Committee on Designing Citizen Science to Support Science Learning
Rajul (Raj) Pandya (Chair) is the director of AGU’s Thriving Earth Exchange, which connects scientists, communities, and sponsors and helps them work together to develop solutions that have local impact and global implications. Prior to working with AGU, Dr. Pandya worked as the director of Spark: Education and Outreach and the National Center for Atmospheric Research. Spark built exhibits, developed curriculum, and offered research experiences for students, teachers, and members of the public – all related to climate and weather. Dr. Pandya has managed internships and mentored students, taught in college and high school, collaborated with diverse communities internationally and in the US, and worked on educational technology. He has led multi-disciplinary efforts to increase diversity in the sciences, manage meningitis vaccines more effectively in Africa, and improve student learning of weather and climate. For the National Academies, Dr. Pandya served on the Committee on the Review of the National Oceanic and Atmospheric Administration's Education Program. Dr. Pandya is a founding member of the executive board of the Citizen Science Association, which is currently the only membership organization dedicated to the dissemination of scholarship related to designing and implementing citizen science. He holds a Ph.D. from University of Washington in Atmospheric Science.
Megan Bang is an associate professor in educational psychology, learning sciences & human development, education, equity, society studies and a program director of learning sciences and human development. She currently holds multiple faculty positions in the education department at the University of Washington-Seattle. Previously, Dr. Bang was an adjunct professor at Northwestern University. Dr. Bang’s research aims to improve educational opportunities for disadvantaged children, families and communities, specifically through STEM education and the education of indigenous peoples. She is involved in three primary strands of work: the study of learning and development in everyday contexts, community-based design research that creates science learning environments based on indigenous systems of knowledge, and the study of child and teacher learning in novel environments. She holds numerous awards from the American Education Research Association, Cognitive Science Graduate Fellow for Interdisciplinary Research Projects, Spencer Foundation Dissertation Fellowship and Outstanding Advising Award from the University of Washington. She earned a Ph.D. in learning sciences and a certificate in cognitive science from Northwestern University.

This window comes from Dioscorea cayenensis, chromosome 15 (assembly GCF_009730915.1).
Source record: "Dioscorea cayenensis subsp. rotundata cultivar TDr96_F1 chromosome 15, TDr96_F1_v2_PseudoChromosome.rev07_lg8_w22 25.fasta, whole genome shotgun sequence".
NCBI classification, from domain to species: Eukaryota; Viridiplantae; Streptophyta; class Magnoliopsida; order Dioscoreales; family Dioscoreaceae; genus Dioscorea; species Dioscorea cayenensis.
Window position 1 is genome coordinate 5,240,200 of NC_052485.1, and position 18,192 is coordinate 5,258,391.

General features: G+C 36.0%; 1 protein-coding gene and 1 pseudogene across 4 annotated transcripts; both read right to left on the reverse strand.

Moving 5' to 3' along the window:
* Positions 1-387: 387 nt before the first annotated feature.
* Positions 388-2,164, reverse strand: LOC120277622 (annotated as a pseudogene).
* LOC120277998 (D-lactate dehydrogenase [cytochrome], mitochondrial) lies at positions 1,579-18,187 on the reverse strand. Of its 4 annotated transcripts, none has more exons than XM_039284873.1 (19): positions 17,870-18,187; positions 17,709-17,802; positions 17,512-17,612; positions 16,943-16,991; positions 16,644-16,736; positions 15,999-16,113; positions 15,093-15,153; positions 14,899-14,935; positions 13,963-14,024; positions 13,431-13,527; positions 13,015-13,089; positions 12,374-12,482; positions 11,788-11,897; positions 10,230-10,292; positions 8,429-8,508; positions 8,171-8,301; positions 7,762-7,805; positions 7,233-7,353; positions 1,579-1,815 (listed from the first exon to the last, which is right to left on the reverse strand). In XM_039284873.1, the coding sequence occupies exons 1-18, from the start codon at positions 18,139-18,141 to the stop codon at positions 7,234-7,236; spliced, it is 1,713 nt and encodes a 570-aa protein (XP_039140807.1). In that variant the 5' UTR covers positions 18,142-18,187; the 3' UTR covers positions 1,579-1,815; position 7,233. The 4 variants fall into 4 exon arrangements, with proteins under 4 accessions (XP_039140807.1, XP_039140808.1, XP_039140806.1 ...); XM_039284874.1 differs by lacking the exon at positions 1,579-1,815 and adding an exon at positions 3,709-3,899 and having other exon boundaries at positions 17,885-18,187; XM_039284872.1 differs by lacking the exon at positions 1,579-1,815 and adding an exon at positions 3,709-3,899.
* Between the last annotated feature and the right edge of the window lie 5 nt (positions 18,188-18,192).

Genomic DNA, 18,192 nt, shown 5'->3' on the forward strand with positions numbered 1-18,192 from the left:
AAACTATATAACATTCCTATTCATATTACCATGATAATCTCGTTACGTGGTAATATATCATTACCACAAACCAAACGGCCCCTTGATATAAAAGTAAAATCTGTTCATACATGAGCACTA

Darlene Cavalier is a professor at Arizona State University's Center for Engagement and Training, part of the School for the Future of Innovation in Society. Ms. Cavalier is the founder of SciStarter, an online platform for identifying, supporting, and participating in citizen science opportunities. She is also the founder of Science Cheerleader, an organization of more than 300 current and former professional cheerleaders pursuing STEM careers, and a cofounder of ECAST: Expert and Citizen Assessment of Science and Technology, a network of universities, science centers, and think tanks that produces public deliberations to enhance science policymaking. She is a founding board member of the Citizen Science Association, a senior advisor at Discover Magazine, and a member of the Environmental Protection Agency's National Advisory Council for Environmental Policy and Technology. She is the author of The Science of Cheerleading and co-editor of The Rightful Place of Science: Citizen Science, published by Arizona State University. Ms. Cavalier holds a master’s degree from the University of Pennsylvania in Science History and Policy.